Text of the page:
While Google Maps has become the staple app, offering turn-by-turn navigation, traffic statistics and voice-overs, even in developing countries now, there are a bunch of good navigation apps for Android with extra features, including offline maps and more info-heavy interfaces.
Whether you travel a lot or just want to try a Google Maps alternative, here is our list of the 10 best navigation apps for Android in 2019.
#1. GPS Navigation & Maps Sygic
This is arguably the most popular offline navigation apps on Android and we’re not surprised. The TomTom-powered app offers high-definition maps for most countries in the world, and recently received an update that brings it more in line with Android Lollipop guidelines making it a whole lot easier to use.
Sygic works with GPS only and so an internet connection is not needed. It recently became a freemium app meaning it offers many maps for free, but extra features like live traffic information, regular updates, and extra navigation voices will come at a price.
#2. Co-Pilot GPS
Coming in second on our list is CoPilot GPS which features voice-guided, turn-by-turn navigation and offline maps for the whole world besides POIs (Points Of Interest) included and social media sync.
It features a 3D guidance display complete with some fun little map features like lane indicators. You can try the whole package free for a week but after that, you’ll need to purchase a subscription. If you buy the premium version, you get 12 months of traffic information for free, too.
#3. Here Maps
HERE Maps had been exclusive to Nokia’s ecosystem for ages but the offline mapping solution has now made its way to Android.
If you’re looking for a well-designed, thorough offline mapping app, HERE is one of the first you should absolutely try. It has voice direction feature and various methods of travel to choose from. It’s free and you should check it out.
#4. Map Factor: GPS Navigation
MapFactor uses OpenStreetMaps (OSM) map data, which works well without an internet connection when using it, making it an offline navigation app.
As an app that rivals Sygic’s own solution in terms of popularity, and, with a rating of 4.4 out 5, it offers all the features of SatNav (not listed here) like turn-by-turn directions, the option to change your route depending on whether you’re driving a car or just walking and audible noise warnings when you approach speed cameras. Give MapFactor a try, we doubt anything can go wrong.
#5. Map Quest: Maps, GPS & Traffic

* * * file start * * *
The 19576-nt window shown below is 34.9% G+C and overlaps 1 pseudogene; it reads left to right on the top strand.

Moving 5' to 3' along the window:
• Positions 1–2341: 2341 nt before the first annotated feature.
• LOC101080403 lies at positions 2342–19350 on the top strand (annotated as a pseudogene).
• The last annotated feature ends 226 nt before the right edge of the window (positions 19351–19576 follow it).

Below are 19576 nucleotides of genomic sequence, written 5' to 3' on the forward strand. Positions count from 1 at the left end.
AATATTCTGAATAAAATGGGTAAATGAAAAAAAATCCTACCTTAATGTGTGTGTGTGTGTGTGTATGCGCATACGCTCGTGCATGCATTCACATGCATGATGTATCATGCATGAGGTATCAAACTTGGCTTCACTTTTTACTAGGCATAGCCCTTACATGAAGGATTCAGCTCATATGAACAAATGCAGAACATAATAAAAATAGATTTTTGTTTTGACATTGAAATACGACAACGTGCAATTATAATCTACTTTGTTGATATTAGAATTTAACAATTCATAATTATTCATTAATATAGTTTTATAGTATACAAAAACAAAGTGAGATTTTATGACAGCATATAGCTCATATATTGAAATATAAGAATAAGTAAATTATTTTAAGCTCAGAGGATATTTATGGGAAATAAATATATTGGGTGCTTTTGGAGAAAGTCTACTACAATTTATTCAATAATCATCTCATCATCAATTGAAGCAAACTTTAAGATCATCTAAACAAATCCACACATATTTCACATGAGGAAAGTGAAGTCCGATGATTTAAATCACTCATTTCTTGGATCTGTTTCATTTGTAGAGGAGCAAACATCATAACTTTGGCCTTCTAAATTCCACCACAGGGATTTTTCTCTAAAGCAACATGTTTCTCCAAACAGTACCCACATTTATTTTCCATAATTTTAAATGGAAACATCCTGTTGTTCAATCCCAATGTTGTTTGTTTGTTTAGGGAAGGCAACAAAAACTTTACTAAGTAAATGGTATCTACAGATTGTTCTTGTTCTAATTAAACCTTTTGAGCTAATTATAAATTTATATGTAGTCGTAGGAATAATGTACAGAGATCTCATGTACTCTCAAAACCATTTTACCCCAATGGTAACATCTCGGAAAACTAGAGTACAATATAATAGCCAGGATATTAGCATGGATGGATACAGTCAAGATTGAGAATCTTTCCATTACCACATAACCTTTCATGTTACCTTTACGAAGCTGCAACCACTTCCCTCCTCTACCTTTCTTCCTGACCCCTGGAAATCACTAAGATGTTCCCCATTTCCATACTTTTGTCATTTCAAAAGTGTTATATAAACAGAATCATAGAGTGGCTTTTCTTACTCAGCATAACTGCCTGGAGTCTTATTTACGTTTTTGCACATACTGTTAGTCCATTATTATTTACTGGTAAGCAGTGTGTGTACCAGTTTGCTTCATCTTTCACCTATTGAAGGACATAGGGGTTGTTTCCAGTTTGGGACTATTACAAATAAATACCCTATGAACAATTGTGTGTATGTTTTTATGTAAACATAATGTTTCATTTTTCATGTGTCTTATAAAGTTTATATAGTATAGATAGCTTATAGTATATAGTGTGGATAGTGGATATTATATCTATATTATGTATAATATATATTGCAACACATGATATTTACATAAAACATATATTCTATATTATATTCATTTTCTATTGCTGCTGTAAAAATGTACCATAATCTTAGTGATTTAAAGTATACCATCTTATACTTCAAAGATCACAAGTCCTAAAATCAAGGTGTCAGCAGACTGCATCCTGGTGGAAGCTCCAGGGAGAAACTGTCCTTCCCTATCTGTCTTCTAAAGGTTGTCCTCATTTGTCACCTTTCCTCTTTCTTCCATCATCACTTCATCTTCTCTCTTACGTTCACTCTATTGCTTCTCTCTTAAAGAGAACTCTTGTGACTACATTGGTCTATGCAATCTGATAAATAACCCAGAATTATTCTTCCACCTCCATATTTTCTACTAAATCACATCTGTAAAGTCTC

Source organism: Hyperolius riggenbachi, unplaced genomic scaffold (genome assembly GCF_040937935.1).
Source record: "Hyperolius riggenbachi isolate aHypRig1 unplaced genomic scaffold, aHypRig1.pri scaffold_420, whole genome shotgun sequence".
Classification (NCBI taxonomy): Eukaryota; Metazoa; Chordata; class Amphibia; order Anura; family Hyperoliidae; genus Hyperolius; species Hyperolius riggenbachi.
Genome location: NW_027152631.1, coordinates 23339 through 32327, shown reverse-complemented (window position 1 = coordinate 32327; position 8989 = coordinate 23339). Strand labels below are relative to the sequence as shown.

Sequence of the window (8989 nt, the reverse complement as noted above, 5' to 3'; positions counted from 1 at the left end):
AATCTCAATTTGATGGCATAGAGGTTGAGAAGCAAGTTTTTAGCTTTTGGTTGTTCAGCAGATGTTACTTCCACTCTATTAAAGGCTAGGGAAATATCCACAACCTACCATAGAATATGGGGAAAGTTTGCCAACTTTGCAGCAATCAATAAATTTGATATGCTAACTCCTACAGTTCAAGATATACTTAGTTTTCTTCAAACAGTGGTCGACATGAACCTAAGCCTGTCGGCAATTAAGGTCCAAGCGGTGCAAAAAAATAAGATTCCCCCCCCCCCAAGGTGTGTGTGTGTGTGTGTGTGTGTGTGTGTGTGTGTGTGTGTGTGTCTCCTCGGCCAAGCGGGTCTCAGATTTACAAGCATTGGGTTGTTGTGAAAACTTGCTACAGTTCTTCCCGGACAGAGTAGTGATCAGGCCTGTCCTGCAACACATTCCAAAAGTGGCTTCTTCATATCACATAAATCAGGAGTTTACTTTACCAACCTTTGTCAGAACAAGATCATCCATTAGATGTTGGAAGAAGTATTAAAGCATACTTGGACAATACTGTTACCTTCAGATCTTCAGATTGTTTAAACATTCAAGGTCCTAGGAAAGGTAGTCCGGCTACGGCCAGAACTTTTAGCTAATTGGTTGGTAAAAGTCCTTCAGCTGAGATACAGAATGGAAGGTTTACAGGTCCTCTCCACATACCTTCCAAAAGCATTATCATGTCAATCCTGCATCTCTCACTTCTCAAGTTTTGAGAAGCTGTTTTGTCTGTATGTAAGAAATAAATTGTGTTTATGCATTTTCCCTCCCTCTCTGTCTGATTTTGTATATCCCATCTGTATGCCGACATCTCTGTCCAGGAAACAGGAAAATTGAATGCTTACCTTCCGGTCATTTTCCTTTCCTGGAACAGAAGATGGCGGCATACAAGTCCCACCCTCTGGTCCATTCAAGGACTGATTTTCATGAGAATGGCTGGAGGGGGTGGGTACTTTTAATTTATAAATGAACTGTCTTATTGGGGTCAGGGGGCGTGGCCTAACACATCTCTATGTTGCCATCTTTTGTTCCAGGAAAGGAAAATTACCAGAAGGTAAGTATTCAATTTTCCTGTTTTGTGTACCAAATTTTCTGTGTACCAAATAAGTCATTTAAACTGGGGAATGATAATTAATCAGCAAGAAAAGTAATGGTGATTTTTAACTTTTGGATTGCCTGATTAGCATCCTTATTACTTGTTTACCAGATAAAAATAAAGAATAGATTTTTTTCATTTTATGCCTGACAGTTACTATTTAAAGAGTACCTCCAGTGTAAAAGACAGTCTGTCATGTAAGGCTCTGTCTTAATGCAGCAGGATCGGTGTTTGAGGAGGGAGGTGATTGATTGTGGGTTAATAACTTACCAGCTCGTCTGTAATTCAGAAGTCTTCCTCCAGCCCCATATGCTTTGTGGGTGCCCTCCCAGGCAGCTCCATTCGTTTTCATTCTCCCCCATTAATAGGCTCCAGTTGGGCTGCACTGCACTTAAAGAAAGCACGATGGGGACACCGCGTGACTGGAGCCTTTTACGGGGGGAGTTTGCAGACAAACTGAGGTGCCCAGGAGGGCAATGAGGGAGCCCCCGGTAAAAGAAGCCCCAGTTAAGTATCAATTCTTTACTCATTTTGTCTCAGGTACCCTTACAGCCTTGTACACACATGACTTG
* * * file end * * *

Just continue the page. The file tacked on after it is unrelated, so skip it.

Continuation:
This Map app is owned by a company that used to be one of the “go-to” direction websites on the internet many years ago. The service surprisingly still exists today and their Android application is something to write home about.
It has the standard turn-by-turn features along with some unique ones like automatic traffic re-routing, live traffic updates, and a service to find cheaper gas stations on your route! Check the PlayStore for more details.
#6. GPS Essentials
Coming in at number six is GPS Essentials, a decent navigation app despite its old fashioned interface. It has been able to stay relevant because its users love its dashboard.
The dashboard is one that allows you to monitor all kinds of statistics from your average speed, altitude, distance traveled, and many others.
From the look of things, the app was not designed for driving so if you’re going hiking or mountain climbing give this app a look, It’s free.
Maverick is one nav app that will cover the needs of the majority of users, given that the users aim to use it for hiking and other outdoor activities. The app has the ability to save all visited maps for offline use, share your location, share your planned location and an easy to use interface for navigation.
Maps.Me is the next best thing that happened to navigation apps when its price fell from US$4.99 to FREE. Don’t think it became free because it isn’t good enough, we think the developers made so much money off it they decided it can be free.
With a perfectly clean, simplistic and modern UI, the app works well offline and includes points of interest like ATMS, fuel stations, restaurants etc. MAPS.Me is just awesome and If you haven’t picked this one up already.
#9. Polaris Navigation GPS
Polaris Navigation is the ninth entry on our list and it’s an app that tries to be the all-in-one map sources. We must admit that it does a pretty good job at being that.
Users’ main attraction to the app is the fact that has access to Google Maps, OpenStreetMaps, MapQuest maps, and Cycle Route Maps which all work smoothly giving you access to different sources.
It also features trail recording, a unique waypoint management system, multiple coordinate formats, and all the standard navigation app features. With a 4.3 PlayStore rating, this free app is worth a try.
#10. BackCountry Navigator GPS Pro
BackCountry Navigator is last on our list not because it’s the least in terms of functionality but arguably the best. This $11.99 navigation app is perfect for hikers. Aside from the cool features like marking up maps from multiple countries, it has a number of offline topographical maps that are ideal for places where there is no data service to download them like you would need to when using Google Maps (not listed here). It’s an expensive application but there is a free version you can test so why not give it a try?
That sums up our list of navigation apps for now. Did we miss anything? Perhaps your favorite app was left out of the list? Let us know what you think and whether you have any apps you would like to suggest. Meanwhile, you might also want to take a look at some of the best compass apps for Android.